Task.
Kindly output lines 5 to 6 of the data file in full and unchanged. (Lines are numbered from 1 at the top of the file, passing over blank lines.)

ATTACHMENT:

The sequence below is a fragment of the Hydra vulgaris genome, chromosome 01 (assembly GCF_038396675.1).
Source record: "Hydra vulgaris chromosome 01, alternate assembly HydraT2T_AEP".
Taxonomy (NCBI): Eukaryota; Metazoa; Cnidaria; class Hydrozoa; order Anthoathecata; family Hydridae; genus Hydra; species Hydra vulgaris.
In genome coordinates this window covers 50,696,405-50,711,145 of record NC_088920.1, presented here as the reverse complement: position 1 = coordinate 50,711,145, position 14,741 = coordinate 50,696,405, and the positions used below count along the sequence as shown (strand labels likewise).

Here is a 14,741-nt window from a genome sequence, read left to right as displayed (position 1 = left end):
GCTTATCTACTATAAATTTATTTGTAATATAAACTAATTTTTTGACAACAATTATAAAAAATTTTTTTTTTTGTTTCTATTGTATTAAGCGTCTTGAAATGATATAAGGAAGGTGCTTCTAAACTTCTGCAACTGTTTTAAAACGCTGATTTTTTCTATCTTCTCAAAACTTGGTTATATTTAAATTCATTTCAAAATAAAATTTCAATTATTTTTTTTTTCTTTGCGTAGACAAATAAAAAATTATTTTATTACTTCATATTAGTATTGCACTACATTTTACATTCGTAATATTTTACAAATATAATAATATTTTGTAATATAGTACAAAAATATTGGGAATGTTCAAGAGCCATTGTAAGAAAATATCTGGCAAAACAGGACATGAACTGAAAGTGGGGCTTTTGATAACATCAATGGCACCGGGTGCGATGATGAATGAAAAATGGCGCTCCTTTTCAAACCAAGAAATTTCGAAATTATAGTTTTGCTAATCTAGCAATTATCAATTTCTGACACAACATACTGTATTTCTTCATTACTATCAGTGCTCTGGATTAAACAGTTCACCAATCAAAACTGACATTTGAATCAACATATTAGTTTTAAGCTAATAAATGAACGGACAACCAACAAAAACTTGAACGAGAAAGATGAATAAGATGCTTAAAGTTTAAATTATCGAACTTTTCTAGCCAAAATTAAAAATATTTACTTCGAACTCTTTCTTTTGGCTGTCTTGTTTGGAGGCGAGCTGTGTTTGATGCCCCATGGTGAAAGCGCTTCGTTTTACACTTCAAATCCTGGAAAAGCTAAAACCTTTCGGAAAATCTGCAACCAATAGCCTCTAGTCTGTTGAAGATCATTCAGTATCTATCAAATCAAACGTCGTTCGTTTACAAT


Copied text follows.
Here is a 14,741-nt window from a genome sequence, read left to right as displayed (position 1 = left end):
GCTTATCTACTATAAATTTATTTGTAATATAAACTAATTTTTTGACAACAATTATAAAAAATTTTTTTTTTTGTTTCTATTGTATTAAGCGTCTTGAAATGATATAAGGAAGGTGCTTCTAAACTTCTGCAACTGTTTTAAAACGCTGATTTTTTCTATCTTCTCAAAACTTGGTTATATTTAAATTCATTTCAAAATAAAATTTCAATTATTTTTTTTTTCTTTGCGTAGACAAATAAAAAATTATTTTATTACTTCATATTAGTATTGCACTACATTTTACATTCGTAATATTTTACAAATATAATAATATTTTGTAATATAGTACAAAAATATTGGGAATGTTCAAGAGCCATTGTAAGAAAATATCTGGCAAAACAGGACATGAACTGAAAGTGGGGCTTTTGATAACATCAATGGCACCGGGTGCGATGATGAATGAAAAATGGCGCTCCTTTTCAAACCAAGAAATTTCGAAATTATAGTTTTGCTAATCTAGCAATTATCAATTTCTGACACAACATACTGTATTTCTTCATTACTATCAGTGCTCTGGATTAAACAGTTCACCAATCAAAACTGACATTTGAATCAACATATTAGTTTTAAGCTAATAAATGAACGGACAACCAACAAAAACTTGAACGAGAAAGATGAATAAGATGCTTAAAGTTTAAATTATCGAACTTTTCTAGCCAAAATTAAAAATATTTACTTCGAACTCTTTCTTTTGGCTGTCTTGTTTGGAGGCGAGCTGTGTTTGATGCCCCATGGTGAAAGCGCTTCGTTTTACACTTCAAATCCTGGAAAAGCTAAAACCTTTCGGAAAATCTGCAACCAATAGCCTCTAGTCTGTTGAAGATCATTCAGTATCTATCAAATCAAACGTCGTTCGTTTACAAT